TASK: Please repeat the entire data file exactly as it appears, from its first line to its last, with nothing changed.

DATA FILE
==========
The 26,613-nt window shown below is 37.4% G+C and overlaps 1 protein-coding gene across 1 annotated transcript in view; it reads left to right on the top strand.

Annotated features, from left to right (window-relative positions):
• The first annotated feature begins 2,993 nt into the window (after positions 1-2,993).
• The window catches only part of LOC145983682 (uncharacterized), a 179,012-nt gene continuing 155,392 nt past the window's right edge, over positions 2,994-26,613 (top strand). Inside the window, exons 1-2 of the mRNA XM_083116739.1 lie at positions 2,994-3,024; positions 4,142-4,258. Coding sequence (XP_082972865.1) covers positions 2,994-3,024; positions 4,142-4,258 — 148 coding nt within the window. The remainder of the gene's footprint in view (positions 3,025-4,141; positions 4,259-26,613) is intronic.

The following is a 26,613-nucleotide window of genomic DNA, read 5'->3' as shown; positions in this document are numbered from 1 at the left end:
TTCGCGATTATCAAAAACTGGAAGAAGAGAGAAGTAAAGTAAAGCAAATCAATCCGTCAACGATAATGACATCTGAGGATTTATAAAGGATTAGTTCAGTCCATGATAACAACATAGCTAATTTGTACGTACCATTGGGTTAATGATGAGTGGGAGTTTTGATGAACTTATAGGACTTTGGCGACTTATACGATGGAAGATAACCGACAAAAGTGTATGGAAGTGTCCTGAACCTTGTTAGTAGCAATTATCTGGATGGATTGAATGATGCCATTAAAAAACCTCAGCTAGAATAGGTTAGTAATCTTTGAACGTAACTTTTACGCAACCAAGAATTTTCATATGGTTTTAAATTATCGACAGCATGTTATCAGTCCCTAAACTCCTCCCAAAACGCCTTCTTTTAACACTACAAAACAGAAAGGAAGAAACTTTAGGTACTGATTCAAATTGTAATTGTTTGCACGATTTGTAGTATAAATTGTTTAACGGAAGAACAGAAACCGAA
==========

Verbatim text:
The 26,613-nt window shown below is 37.4% G+C and overlaps 1 protein-coding gene across 1 annotated transcript in view; it reads left to right on the top strand.

Annotated features, from left to right (window-relative positions):
• The first annotated feature begins 2,993 nt into the window (after positions 1-2,993).
• The window catches only part of LOC145983682 (uncharacterized), a 179,012-nt gene continuing 155,392 nt past the window's right edge, over positions 2,994-26,613 (top strand). Inside the window, exons 1-2 of the mRNA XM_083116739.1 lie at positions 2,994-3,024; positions 4,142-4,258. Coding sequence (XP_082972865.1) covers positions 2,994-3,024; positions 4,142-4,258 — 148 coding nt within the window. The remainder of the gene's footprint in view (positions 3,025-4,141; positions 4,259-26,613) is intronic.

The following is a 26,613-nucleotide window of genomic DNA, read 5'->3' as shown; positions in this document are numbered from 1 at the left end:
TTCGCGATTATCAAAAACTGGAAGAAGAGAGAAGTAAAGTAAAGCAAATCAATCCGTCAACGATAATGACATCTGAGGATTTATAAAGGATTAGTTCAGTCCATGATAACAACATAGCTAATTTGTACGTACCATTGGGTTAATGATGAGTGGGAGTTTTGATGAACTTATAGGACTTTGGCGACTTATACGATGGAAGATAACCGACAAAAGTGTATGGAAGTGTCCTGAACCTTGTTAGTAGCAATTATCTGGATGGATTGAATGATGCCATTAAAAAACCTCAGCTAGAATAGGTTAGTAATCTTTGAACGTAACTTTTACGCAACCAAGAATTTTCATATGGTTTTAAATTATCGACAGCATGTTATCAGTCCCTAAACTCCTCCCAAAACGCCTTCTTTTAACACTACAAAACAGAAAGGAAGAAACTTTAGGTACTGATTCAAATTGTAATTGTTTGCACGATTTGTAGTATAAATTGTTTAACGGAAGAACAGAAACCGAA